“Learn To Fly”
“Something From Nothing”
“I’m The One” (Van Halen cover) (snippet played during Chris Shiflett’s band introduction)
“Another One Bites The Dust” (Queen cover) (snippet played during Nate Mendel’s band introduction)
“Owner Of A Lonely Heart” (Yes cover) (snippet played during Pat Smear’s band introduction)
“Cold Day In The Sun”
“My Hero” (Acoustic)
“Times Like These” (Acoustic)
“Under Pressure” (Queen & David Bowie cover)
“All My Life”
“For All the Cows”
“Alone + Easy Target”
“This Is A Call”
“Best Of You”
Miguel just released his really good new psychedelic R&B album Wildheart, and he’s already given us a sexy video for its sexy lead single “Coffee.” Now he’s put together a 13-minute short film called Wildheart Chapter 1: Find What You Love And Let It Kill You, which is basically one extra-long and extra-sexy music video for “…goingtohell,” “Coffee,” and “NWA,” interpolating the previously seen “Coffee” video and expanding upon Miguel’s torrid love affair with his blue-haired muse. At the end, Miguel goes for a sunny neighborhood stroll, and Kurupt is there too.
Big Sean – “Play No Games” (Feat. Chris Brown, Ty Dolla $ign) (Dir. Mike Carson)
Whoomp! There it is — the ’90s are still cool.
Tink has been a little shaky this year between the tepid, preachy flop of “Ratchet Commandments,” and Timbaland’s endless obsession with making her into Aaliyah. She’s so far from that archetype that this doesn’t even make sense as a strategy — but I digress. “Million” is part of a move back toward the slinky minimalism of her best mixtape Winter’s Diary 2. I still wish this one had a stronger hook, but the song feels really cohesive, and not cobbled together like some of her other recent stuff. To her credit, Tink can switch between a diva croon and a fiercely spit verse with no effort at all. As far as the video, I love the completely at odds looks she switches between throughout. My favorite is the white bejeweled bodysuit — it’s very Beyonce.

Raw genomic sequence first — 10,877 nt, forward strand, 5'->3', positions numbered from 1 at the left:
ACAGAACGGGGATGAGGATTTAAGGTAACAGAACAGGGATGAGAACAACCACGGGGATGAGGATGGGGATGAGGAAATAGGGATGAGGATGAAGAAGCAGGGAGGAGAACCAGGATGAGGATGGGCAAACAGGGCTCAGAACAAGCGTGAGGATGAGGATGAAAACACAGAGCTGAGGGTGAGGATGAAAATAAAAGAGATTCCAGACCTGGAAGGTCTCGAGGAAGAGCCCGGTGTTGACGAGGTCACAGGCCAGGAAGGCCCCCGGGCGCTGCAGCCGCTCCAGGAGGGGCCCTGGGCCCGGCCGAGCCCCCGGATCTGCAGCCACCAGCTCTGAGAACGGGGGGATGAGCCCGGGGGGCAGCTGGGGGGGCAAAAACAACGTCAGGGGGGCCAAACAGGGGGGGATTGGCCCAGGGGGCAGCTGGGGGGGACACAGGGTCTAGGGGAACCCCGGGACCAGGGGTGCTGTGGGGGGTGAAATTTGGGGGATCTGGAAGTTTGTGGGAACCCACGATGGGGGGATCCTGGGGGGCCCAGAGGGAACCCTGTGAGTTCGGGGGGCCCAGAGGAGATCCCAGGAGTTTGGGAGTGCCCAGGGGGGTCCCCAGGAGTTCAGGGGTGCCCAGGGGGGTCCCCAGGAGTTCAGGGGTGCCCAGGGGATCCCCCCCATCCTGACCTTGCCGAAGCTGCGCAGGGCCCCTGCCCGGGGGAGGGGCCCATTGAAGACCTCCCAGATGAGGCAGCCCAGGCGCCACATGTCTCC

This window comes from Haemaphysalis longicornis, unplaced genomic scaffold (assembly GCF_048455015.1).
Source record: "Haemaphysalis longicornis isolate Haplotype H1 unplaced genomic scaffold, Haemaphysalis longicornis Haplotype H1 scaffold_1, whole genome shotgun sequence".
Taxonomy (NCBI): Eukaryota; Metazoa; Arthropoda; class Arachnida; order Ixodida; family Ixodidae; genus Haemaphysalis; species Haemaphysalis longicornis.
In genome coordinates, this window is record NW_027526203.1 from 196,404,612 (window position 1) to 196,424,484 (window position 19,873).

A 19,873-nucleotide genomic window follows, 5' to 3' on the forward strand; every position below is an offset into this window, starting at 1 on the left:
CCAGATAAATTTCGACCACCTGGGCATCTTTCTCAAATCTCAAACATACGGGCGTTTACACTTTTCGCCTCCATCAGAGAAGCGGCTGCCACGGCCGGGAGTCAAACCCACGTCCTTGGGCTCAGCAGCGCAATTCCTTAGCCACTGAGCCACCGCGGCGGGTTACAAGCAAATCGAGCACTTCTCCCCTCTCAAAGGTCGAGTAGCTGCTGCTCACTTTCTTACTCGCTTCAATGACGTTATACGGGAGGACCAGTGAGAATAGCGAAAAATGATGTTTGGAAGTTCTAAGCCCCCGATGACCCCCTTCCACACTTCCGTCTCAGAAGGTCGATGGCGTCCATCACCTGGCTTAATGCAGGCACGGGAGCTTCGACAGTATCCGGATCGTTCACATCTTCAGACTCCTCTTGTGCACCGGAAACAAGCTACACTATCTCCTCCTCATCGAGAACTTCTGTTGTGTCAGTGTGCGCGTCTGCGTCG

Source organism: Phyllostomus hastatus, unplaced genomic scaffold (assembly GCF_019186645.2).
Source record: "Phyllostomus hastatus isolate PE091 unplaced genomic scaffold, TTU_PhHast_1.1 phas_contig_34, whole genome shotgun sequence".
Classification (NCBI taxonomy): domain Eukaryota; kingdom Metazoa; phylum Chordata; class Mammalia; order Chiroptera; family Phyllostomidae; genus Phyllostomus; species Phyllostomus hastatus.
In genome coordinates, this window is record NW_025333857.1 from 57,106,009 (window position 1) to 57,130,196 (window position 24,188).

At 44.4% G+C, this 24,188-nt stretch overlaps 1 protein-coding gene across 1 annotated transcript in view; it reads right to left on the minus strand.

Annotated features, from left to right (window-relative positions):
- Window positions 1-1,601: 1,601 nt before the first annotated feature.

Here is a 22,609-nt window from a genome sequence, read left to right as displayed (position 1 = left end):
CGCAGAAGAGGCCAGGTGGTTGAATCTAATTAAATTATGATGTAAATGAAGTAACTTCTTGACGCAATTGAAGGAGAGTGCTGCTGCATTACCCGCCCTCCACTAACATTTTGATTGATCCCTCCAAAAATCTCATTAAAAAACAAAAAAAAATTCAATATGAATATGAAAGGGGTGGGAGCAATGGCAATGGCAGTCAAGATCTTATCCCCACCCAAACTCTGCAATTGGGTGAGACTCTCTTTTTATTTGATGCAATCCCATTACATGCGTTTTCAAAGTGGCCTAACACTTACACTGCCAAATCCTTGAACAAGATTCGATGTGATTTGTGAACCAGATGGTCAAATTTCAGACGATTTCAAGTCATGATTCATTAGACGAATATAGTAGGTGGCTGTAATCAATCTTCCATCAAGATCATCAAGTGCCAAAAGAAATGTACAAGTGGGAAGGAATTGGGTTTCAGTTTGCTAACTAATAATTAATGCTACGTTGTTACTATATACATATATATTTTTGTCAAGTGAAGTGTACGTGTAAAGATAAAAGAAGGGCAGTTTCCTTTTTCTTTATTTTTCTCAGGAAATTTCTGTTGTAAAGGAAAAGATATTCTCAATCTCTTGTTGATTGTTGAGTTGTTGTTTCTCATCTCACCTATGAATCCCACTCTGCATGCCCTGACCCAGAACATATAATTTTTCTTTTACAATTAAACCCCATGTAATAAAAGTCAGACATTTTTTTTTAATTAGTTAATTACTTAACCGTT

Last month, dream-pop trio Eternal Summers released Gold And Stone, and we premiered the video for the title track. Now they’ve shared another clip, this time for their sweet indie-pop track “Come Alive,” featuring a failed brunch that takes an unexpected pleasant turn. Eternal Summers gather for a disappointing meal of uncooked biscuits from their friend, until a really fun human-size mouse crashes the party, making it “come alive” for real and restoring biscuits for all. Watch the work of directors Sara Carr, Stephen Shocket, and Allison Apperson below.